Tuesday, August 12, 2014

On the road again: UGA New Faculty Tour

Written by Timothy M. Chester, vice president for Information Technology.

Just finished my first day on the University of Georgia New Faculty Tour. This annual event takes approximately 40 new faculty members on a tour of Georgia to view first hand the impacts of teaching, research and service missions on the economy of the state of Georgia.

As the land-grant, flagship institution for Georgia, the university plays several important roles across the state. Our faculty members are key for each of these roles.

  • Teaching - Everywhere we stop we will meet graduates of UGA. UGA is beloved all across the state and our graduates are in leadership positions across all sectors of the economy. They all tell us of the impact of their faculty on them as they earned their degrees at UGA. 
  • Research - Across multiple sectors of the Georgia economy, from agriculture to advanced manufacturing to services, research by faculty and students at UGA drives innovation all across the state. 
  • Service - This is key for land-grant institutions like UGA. At every stop on the tour, we meet the local county extension agents and others who work closely with community leaders, business owners and families to provide support and access to the vast UGA resources that are available to every citizen of the state.
This is my second year to go on the tour, and I'm grateful to Vice President Jennifer Frum and Associate Vice President Steve Dempsey for allowing me to tag along again this year. For me, it's the chance to spend more time building relationships with our new faculty who five, 10 or 15 years from now will be the senior academic leaders of the institution. And after spending a day with them so far, I would say the future is very bright. 

Monday, August 11, 2014

New Faculty Tour Day One: Agribusiness and Agritourism and Spotlight on the Arts

Written by Timothy Chester, vice president for Information Technology.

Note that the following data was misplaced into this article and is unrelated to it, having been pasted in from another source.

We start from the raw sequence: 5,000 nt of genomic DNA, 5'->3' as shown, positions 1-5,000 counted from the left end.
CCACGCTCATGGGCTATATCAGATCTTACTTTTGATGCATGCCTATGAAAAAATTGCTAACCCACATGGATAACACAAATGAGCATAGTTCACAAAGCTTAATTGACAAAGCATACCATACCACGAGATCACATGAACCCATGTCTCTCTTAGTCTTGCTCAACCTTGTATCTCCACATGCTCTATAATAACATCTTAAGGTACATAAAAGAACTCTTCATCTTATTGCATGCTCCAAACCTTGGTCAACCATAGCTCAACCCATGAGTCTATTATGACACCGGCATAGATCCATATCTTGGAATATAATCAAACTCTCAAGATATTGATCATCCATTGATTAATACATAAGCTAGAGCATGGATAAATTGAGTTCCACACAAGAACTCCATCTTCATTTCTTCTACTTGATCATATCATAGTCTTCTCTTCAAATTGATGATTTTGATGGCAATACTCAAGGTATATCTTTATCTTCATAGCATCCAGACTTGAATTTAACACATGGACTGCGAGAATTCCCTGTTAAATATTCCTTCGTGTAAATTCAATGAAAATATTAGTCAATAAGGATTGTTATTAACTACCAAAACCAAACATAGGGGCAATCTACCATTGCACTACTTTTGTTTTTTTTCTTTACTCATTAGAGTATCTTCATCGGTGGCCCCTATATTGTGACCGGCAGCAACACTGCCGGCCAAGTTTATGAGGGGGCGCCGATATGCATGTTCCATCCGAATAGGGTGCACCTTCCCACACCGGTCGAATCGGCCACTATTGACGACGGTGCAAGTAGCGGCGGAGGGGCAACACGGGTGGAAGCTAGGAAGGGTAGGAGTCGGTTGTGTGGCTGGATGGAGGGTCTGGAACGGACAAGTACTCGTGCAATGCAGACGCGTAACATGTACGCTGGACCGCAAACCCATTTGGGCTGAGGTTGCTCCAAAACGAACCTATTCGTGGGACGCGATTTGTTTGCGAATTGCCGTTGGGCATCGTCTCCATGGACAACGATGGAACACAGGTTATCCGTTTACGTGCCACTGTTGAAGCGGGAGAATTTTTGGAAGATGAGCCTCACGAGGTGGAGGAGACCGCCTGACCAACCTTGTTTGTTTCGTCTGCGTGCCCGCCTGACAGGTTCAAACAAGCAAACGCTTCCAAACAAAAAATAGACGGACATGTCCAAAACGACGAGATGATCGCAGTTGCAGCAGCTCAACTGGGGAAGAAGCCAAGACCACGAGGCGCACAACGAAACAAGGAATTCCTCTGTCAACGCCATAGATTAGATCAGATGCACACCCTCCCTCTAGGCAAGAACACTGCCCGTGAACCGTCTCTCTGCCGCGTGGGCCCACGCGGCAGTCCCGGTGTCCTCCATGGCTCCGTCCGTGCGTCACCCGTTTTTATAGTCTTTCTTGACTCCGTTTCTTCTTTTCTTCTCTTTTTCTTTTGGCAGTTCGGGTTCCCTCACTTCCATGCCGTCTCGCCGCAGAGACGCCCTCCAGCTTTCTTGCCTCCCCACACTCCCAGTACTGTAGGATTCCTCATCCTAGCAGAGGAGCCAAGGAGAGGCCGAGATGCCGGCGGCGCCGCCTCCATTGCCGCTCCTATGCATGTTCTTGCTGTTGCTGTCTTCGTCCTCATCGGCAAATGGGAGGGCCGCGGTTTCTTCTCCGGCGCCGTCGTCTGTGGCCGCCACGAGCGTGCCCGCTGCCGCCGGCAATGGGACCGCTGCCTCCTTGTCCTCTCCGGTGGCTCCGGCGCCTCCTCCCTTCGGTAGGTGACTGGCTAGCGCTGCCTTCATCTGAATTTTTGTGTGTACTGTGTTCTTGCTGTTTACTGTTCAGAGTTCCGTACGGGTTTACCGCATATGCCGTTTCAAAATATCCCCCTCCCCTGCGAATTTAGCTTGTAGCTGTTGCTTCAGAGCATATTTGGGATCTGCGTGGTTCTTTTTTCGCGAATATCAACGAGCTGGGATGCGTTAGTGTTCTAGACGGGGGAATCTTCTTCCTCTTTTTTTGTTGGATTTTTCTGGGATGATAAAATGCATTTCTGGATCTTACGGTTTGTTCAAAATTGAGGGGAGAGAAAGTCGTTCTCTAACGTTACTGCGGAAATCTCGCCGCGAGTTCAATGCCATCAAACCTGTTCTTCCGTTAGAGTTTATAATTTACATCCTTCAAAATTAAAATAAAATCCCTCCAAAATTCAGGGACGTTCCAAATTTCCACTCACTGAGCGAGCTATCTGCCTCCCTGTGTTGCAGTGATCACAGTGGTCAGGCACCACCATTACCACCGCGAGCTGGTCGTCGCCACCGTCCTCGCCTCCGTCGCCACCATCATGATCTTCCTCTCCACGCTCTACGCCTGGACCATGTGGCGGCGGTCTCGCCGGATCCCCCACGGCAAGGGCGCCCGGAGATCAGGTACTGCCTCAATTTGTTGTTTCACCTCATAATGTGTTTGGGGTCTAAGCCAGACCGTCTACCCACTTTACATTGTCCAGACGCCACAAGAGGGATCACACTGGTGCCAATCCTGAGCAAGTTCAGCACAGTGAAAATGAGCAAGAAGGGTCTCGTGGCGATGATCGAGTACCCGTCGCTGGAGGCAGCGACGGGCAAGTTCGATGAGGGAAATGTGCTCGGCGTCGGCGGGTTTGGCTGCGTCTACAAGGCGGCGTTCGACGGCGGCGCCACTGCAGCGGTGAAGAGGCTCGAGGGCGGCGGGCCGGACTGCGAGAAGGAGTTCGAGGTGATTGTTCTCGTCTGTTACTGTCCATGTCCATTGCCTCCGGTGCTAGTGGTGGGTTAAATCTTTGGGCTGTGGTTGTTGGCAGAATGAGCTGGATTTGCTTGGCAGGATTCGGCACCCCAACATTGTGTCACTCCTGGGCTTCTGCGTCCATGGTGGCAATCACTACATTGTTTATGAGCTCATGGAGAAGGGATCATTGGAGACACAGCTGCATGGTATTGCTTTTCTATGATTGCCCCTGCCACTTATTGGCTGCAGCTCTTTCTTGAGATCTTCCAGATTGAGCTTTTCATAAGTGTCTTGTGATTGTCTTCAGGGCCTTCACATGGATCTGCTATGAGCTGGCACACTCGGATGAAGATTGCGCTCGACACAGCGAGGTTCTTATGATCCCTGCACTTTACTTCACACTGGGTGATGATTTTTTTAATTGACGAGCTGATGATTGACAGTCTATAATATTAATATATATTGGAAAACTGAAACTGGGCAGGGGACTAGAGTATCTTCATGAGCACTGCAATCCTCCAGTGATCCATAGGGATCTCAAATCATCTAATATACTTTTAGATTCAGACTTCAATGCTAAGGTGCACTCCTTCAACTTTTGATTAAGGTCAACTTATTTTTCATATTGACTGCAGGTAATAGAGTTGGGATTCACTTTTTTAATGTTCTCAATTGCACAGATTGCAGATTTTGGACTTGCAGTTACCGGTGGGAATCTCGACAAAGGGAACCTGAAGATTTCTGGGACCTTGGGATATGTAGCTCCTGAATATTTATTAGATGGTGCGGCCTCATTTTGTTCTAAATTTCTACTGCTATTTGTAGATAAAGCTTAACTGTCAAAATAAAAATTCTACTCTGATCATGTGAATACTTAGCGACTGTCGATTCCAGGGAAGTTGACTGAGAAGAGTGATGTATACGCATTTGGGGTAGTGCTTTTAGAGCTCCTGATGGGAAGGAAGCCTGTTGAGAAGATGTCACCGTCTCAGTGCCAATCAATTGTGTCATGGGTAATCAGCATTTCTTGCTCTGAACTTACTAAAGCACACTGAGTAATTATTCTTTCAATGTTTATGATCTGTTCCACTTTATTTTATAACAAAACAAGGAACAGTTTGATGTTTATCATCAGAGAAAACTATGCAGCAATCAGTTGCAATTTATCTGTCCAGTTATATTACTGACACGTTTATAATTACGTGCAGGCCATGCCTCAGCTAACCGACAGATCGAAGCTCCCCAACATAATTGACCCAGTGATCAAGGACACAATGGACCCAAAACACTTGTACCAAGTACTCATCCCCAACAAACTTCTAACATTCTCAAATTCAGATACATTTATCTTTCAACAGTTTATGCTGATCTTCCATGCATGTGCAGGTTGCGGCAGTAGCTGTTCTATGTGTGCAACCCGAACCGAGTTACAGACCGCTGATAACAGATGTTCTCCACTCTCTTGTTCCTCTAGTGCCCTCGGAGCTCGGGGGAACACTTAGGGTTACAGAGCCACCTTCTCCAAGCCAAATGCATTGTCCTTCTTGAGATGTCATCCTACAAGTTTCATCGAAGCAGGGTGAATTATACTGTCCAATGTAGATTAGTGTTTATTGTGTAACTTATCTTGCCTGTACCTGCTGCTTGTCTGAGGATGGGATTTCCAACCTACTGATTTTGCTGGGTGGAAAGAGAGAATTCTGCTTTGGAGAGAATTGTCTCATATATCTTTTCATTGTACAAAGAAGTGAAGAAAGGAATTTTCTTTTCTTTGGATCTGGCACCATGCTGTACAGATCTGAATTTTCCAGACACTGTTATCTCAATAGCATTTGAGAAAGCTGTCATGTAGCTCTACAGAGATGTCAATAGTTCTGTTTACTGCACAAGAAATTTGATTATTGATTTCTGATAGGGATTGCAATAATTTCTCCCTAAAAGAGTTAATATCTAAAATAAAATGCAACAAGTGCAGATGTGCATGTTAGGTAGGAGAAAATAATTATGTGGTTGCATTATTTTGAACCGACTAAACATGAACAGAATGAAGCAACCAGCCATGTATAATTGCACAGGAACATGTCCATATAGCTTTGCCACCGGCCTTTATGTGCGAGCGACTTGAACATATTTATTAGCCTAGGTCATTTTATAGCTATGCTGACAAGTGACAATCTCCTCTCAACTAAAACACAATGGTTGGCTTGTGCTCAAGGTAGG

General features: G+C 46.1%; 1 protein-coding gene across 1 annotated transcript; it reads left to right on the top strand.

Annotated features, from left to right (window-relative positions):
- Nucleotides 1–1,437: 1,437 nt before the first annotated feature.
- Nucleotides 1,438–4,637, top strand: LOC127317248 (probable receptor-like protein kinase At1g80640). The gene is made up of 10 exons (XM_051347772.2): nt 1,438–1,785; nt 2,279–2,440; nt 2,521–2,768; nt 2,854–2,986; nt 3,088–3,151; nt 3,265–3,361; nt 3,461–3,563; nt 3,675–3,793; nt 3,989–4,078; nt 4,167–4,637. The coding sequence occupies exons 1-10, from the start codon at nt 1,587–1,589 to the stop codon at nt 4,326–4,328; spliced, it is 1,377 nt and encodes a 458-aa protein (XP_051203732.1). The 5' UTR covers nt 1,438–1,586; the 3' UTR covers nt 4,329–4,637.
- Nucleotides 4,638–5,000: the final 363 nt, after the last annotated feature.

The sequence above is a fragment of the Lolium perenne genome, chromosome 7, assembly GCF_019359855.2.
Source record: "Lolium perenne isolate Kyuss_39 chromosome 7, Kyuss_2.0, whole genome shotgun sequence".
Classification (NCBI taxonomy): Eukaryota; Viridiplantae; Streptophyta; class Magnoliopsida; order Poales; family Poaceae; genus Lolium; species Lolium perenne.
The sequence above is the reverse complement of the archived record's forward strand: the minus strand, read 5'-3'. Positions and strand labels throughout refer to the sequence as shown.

Here’s a quick recap of day one activities on the University of Georgia’s New Faculty Tour. After hearing from UGA President Jere Morehead and Vice President for Public Service and Outreach Jennifer Frum, the group assembled for a picture and then it was off to visit North Georgia. Highlights include:

Having lunch at Jaemor Farms, a family-owned farm that has been in business for over 100 years. Owner Jimmy Echols and Operations Manager Drew Echols represent the third and fifth generation of family leadership. They have expanded Jaemor Farms from simple agriculture production to being a tourist destination in its own right, complete with great food, annual activities such as the corn maze, and facilities for group meetings.

While at Jaemor, University System of Georgia Board of Regents Chairman Philip Wilheit discussed the importance of the agriculture economy in Georgia and how businesses such as Jaemor are deeply integrated into their local communities by producing products the community needs while also consuming necessary products like packaging from other businesses. Commissioner of Agriculture Gary Black also spoke and challenged the faculty to be public servants in all that they do and to give back to the State of Georgia as all UGA faculty have done previously.

After lunch the group traveled to Wolf Mountain Vineyards and Winery to tour another family-owned business that has become a tourist destination in its own right. Owner and family patriarch Karl Boegner discussed the process of creating the vineyard’s award winning wines and the tour participants enjoyed a wine tasting event.

The final destination for the day included a stop at the Amicalola Falls State Park where Georgia State Parks Region I Manager Joe Yeager discussed the state’s extensive system of parks and recreational areas. After dinner the group enjoyed presentations by UGA Deputy Librarian (and soon to be University Librarian) Toby Graham who discussed the university’s resources for supporting teaching and research. Karen Paty, director of the Georgia Council for the Arts, discussed the history of the arts in the state and how the arts are a critical part of the state’s growing economy. The evening concluded with Georgia poet laureate Judson Mitcham recalling his fond memories of growing up in Georgia as he performed several readings of his poetry.

After a long and fruitful day the tour participants enjoyed a good night's rest at the Amicalola Falls lodge. Stops for Tuesday include the Shaw Industries plant in Cartersville, tours of the State Capital and the Martin Luther King center in Atlanta, a visit to the UGA Alumni Center in Buckhead and dinner with the Consular Corps of Atlanta. The tour has a full day ahead of it on Tuesday. More to come.